(sigh)

And there we have it. It is official.

Suddenly we are old.

Motivational

Leadership

Weekly Quotes

“There is a difference between being a leader and being a boss. Both are based on authority. A boss demands blind obedience; a leader earns his authority through understanding and trust.” – Klaus Balkenhol

“Our chief want is someone who will inspire us to be what we know we could be.” –Ralph Waldo Emerson

What makes a good leader?

Does a manager lead by example or by words?

Is compliance of employees achieved by checking, verifying, straightening those who they see as divergent from their policy or procedures? Can successfully managing a team mean you do not need to mould, reform or control?

Some years ago, I worked in a friendly and collaborative workplace, until sweeping changes created some newly appointed Team Leaders and the group dynamics changed.

The decline in morale and mood in the workplace was palpable. Many Senior staff left the organization and the atmosphere became toxic. Harassment, and criticism became commonplace. The boss tacitly supported this through direct, brusque emails. Softer, quietly spoken colleagues were the first targets to suffer under this micro-managerial behaviour.

The result: A disconnected, ineffective workplace with high absenteeism rates and resignations.

To be an effective manager of staff, you must possess a range of skills. Particularly decisiveness, empathy, intelligence, problem-solving skills, and great communication.

Similarly, in Government, we see politicians sit idly by until the public who elected them cry out for them to do something. Then, threatened by their own downfall, they move, often in the wrong ways and far too late.

The ear of the leader must ring with the voices of the people.

– Woodrow Wilson

Our politicians would do well to remember Woodrow Wilson’s words.

As always, the old pearls of wisdom and quotes provide us with much insight into learning what constitutes leadership.

Weekly Proverb

Verona
Verona

He that would be a leader must be a bridge.

– Welsh Proverb

Schnauzer
Community, Mental Health, Motivational, Philosophy

Sunday Sayings – Heartbreak

De liefde kent vlek nog gebrek. When you are in love you do not see any faults or shortcomings. (ie. Love makes you blind)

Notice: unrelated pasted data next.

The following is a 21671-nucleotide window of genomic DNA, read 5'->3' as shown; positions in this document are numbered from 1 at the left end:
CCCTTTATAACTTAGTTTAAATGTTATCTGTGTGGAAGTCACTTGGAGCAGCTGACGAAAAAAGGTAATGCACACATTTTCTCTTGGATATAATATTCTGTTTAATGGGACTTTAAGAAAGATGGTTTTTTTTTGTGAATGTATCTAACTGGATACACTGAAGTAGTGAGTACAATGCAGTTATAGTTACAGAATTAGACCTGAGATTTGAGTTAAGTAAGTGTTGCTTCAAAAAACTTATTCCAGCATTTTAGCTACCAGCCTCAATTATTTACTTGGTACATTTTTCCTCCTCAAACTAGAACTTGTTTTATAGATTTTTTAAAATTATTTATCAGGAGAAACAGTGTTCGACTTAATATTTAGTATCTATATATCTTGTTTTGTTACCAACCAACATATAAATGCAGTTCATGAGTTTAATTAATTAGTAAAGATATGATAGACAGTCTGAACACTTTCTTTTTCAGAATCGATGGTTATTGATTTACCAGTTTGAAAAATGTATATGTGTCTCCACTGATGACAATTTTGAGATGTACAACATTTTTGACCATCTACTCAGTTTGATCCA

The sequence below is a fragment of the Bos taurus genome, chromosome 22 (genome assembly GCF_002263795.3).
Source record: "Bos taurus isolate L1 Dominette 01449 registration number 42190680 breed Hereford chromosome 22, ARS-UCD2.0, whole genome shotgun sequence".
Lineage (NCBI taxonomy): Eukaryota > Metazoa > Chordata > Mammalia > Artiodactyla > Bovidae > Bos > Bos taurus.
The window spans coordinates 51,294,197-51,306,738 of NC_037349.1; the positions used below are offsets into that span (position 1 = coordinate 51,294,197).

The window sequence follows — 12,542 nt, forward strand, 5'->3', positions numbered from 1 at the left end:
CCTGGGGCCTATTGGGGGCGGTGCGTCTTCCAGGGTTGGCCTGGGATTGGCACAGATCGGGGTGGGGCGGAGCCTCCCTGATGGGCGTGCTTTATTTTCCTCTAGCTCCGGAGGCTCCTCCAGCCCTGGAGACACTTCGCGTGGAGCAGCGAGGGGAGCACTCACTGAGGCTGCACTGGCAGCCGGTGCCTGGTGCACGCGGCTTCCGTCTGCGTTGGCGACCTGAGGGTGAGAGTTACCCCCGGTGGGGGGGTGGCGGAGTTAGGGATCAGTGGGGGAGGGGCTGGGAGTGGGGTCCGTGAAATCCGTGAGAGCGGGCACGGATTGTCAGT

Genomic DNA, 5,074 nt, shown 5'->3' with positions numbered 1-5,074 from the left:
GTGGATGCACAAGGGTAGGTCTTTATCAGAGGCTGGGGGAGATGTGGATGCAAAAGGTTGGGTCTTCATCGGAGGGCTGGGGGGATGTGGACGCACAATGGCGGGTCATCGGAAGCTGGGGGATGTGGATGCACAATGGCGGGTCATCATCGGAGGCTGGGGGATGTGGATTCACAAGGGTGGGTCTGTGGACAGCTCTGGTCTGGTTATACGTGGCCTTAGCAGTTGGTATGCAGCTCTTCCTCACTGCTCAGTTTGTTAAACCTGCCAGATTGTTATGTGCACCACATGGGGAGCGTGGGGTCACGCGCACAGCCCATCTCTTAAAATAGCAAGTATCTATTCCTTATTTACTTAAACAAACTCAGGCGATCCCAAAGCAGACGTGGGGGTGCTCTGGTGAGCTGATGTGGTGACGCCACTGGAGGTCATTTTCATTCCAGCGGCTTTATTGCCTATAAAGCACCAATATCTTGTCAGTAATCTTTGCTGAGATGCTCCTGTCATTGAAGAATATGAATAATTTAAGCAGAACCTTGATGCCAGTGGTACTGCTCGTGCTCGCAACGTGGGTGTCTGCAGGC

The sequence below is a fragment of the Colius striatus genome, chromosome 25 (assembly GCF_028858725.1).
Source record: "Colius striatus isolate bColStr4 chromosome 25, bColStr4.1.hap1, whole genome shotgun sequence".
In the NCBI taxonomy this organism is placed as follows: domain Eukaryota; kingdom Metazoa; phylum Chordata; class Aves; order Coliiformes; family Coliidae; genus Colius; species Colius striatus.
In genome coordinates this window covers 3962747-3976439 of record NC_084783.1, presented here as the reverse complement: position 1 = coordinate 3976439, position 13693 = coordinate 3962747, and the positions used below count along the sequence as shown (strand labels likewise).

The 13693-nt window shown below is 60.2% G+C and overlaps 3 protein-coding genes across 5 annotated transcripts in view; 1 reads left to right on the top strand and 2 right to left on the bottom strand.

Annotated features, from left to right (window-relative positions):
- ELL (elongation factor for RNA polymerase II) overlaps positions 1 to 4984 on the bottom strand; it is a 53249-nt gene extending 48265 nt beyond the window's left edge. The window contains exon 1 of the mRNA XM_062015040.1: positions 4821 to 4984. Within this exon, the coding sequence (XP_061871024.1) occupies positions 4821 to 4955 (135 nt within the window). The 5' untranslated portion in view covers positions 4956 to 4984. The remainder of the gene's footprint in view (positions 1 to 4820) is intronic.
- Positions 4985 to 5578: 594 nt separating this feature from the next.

Dutch proverb from from Gerard Oosterman
dream-feelings-love-pain-reason

Although it never gets better, the grief that comes with heartache adn loss, does get more manageable with time.

Time can be a wonderful great healer.

Finding the right words of comfort helped me at the most difficult times. At other times, silence can be just as comforting.

heart

It is hard, but coping with traumatic loss comes with time, and the only consolation is that you are not the first and only one to suffer in this way. You are not alone in your grief.

One day, the negative voice inside you will have nothing left to say.

Weekly Proverb

“A bitter heart devours its owner”

love

Weekly Quotes

Sometimes love can tear us apart and devotion a cruel master.

“Never allow someone to be your priority while allowing yourself to be their option.”

Unknown

And finally, the last word goes to Louisa Alcott:

“Love is the only thing that we can carry with us when we go, and it makes the end so easy.”

– Louisa May Alcott

Norrheimsund
Motivational, Philosophy

Be Less Judgmental

embroidery craft  bench seat

Do you think Frank needs a job?”

No wonder Lucy doesn’t present well, her clothes are so old-fashioned.”

You should take more care with your car.

How often do we hear judgemental comments about others, analysing what folks should or shouldn’t do? These comments or suggestions are often negative and critical in nature.

Making a judgement about someone else effectively puts up a barrier between them and us. So if we stop, or at least aim to reduce, judging and analyzing commentary towards others, we might find communication improves, and we might begin to feel closer.

If we minimize judging and analyzing, the spin off can also be a greater peace of mind for us.

When we complain about other folks, we are actually sabotaging our own peace of mind. This is because we allow ourselves to be disturbed that things are not as they “should be.

Ron Mueck
Ron Mueck

The Taoists say,

“It is possible to appreciate people for their uniqueness – like you might enjoy a certain song. You don’t have to analyse and pull it apart.”

In being more open, flexible and accepting, you let others be the master of their own lives.

PEACE OF MIND CAN COME MORE FROM A CHANGE OF ATTITUDE, THAN A CHANGE IN CIRCUMSTANCES.

Making Mistakes

We learn so much from our mistakes, don’t we?

Therefore, it is sensible to let others make mistakes and not rob them of that learning experience opportunity that might be so valuable to them.

We are also taught, via our education system, to analyse and have an opinion. But it is perfectly okay to have no opinion at all.

Question: –“Do you think Frank should get a job?”

Answer: – “I think Frank should do what he wants.”

technology

Judgement Challenge